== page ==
Good Neighbor Agreements make companies lower harmful emissions

Reducing machine temperatures could reduce emissions up to 70 percent.

by Joy Petersen

When Southeast Como Improvement Association environmental committee member Jake Jacobi began improving his neighborhood’s environment 15 years ago, he was worried area companies wouldn’t be willing to cooperate.

Since then, SECIA and Jacobi have made Good Neighbor Agreements with two manufacturing companies, Ritrama Inc. and Rock-Tenn Company, and are working on their third with Greatbatch-Globe Tool.

Good Neighbor Agreements help build stronger relationships with neighborhood companies and the association, since companies adhere to specific, outlined requirements to improve air quality and energy use, said Justin Eibenholzl, SECIA’s environmental coordinator.

Jacobi said 10 years ago, when the Association began looking into the rate of trichloroethylene – a harmful air pollutant – emissions by Greatbatch-Globe Tool, a neighborhood company wouldn’t allow the University’s Minnesota Technical Assistance Program to assess the company’s emissions.

When the company learned its permit was up for renewal in December, it allowed Jacobi, other members of the association and an intern from MnTAP to tour and assess the emissions, he said.

MnTAP’s findings were that 26,600 pounds of trichloroethylene emissions were released from the company’s building each year.

Assessments found that by using five different measures, emissions could be reduced by 70 percent.

“Just one of the steps, reducing the temperature on the machines, could lower the emissions by 10,000 pounds,” Jacobi said. “We are elated at these results.”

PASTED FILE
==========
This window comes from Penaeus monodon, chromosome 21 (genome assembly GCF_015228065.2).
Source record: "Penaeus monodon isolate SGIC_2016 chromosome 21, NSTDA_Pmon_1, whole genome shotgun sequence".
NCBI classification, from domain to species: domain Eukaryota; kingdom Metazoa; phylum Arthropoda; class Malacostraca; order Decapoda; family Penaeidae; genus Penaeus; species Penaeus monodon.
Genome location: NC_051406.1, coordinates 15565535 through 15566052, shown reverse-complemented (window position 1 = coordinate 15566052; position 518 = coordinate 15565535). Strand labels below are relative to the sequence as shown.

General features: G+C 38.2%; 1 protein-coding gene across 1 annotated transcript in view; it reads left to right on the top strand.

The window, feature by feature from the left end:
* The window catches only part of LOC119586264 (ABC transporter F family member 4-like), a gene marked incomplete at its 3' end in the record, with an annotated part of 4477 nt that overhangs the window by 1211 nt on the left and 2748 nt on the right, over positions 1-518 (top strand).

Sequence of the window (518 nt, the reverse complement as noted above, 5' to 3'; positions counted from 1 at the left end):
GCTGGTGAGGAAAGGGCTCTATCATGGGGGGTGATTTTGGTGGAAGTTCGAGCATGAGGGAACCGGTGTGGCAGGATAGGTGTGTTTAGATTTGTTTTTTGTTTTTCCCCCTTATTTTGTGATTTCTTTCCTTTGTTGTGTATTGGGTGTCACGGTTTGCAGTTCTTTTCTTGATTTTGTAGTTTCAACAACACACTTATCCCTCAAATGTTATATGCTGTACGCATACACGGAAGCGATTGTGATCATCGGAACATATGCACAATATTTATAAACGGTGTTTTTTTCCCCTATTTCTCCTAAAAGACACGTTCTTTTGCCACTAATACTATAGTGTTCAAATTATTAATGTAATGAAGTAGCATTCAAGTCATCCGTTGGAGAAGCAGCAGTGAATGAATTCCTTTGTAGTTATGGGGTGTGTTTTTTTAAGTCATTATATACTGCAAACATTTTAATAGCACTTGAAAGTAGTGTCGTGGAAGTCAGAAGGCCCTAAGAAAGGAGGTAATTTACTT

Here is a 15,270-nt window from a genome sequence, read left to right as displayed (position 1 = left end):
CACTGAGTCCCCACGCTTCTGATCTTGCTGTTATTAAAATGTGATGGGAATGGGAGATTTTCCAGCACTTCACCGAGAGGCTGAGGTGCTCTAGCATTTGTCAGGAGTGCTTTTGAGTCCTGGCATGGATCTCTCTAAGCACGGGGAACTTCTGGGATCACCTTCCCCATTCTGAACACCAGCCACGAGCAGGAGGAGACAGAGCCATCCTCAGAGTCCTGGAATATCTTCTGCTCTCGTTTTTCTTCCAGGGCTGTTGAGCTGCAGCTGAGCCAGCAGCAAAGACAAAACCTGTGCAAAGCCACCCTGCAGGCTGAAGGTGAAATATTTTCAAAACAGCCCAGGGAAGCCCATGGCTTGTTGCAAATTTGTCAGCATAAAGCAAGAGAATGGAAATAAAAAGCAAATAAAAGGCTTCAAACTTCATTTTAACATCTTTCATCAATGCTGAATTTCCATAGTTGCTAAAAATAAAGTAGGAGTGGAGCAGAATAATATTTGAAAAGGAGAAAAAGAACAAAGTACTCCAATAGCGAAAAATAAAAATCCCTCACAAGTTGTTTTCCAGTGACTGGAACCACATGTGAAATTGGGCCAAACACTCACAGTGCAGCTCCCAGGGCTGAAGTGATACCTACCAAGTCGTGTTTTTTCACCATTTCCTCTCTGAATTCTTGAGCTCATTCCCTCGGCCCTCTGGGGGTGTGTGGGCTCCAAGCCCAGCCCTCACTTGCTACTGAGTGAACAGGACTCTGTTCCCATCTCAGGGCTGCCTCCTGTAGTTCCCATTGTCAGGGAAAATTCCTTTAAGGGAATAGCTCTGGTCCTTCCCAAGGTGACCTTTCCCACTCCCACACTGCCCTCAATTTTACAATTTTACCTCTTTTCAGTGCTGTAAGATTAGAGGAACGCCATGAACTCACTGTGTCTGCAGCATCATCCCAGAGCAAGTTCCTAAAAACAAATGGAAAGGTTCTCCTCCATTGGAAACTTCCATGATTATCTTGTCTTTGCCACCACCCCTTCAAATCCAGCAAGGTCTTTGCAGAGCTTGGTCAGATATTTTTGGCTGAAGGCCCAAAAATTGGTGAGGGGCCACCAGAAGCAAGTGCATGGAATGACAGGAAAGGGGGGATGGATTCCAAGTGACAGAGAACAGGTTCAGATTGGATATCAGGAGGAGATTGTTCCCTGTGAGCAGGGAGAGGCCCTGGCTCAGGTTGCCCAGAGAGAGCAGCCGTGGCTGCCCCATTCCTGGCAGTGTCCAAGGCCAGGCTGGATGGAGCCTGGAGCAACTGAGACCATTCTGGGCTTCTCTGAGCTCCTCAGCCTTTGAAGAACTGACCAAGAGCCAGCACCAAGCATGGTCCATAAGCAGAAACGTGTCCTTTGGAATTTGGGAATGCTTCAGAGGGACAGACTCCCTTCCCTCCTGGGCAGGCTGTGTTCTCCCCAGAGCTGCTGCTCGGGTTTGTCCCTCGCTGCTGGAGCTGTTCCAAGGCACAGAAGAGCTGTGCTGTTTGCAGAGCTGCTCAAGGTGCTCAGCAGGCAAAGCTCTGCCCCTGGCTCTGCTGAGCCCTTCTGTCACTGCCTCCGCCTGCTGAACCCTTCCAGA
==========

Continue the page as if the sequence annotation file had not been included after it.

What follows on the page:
Eibenholzl is working on the specific language of the Good Neighbor Agreement with the company.

“What would constitute the company as a good neighbor,” he said, “would be reducing emissions, sharing information with the neighbors about what’s happening at the plant with respect to the environment and supporting the community financially and with volunteers.”

The company’s environmental health and safety manager, Justin Gillette, said the MnTAP assessment provided insight into the largest opportunities for lowering emissions.

Gillette said by reprogramming the machinery, it could optimize the operations to be more efficient.

“MnTAP worked with some of the other engineers to find the best settings for the machinery to reduce emissions and improve the quality of operation,” he said.

Implementing new practices have already allowed the company to reduce trichloroethylene emissions.

“Some of the controls that have already been implemented, I’m sure, are reducing our emissions,” Gillette said. “Then, any further changes are going to further reduce out emissions and the efficiency of our processes.”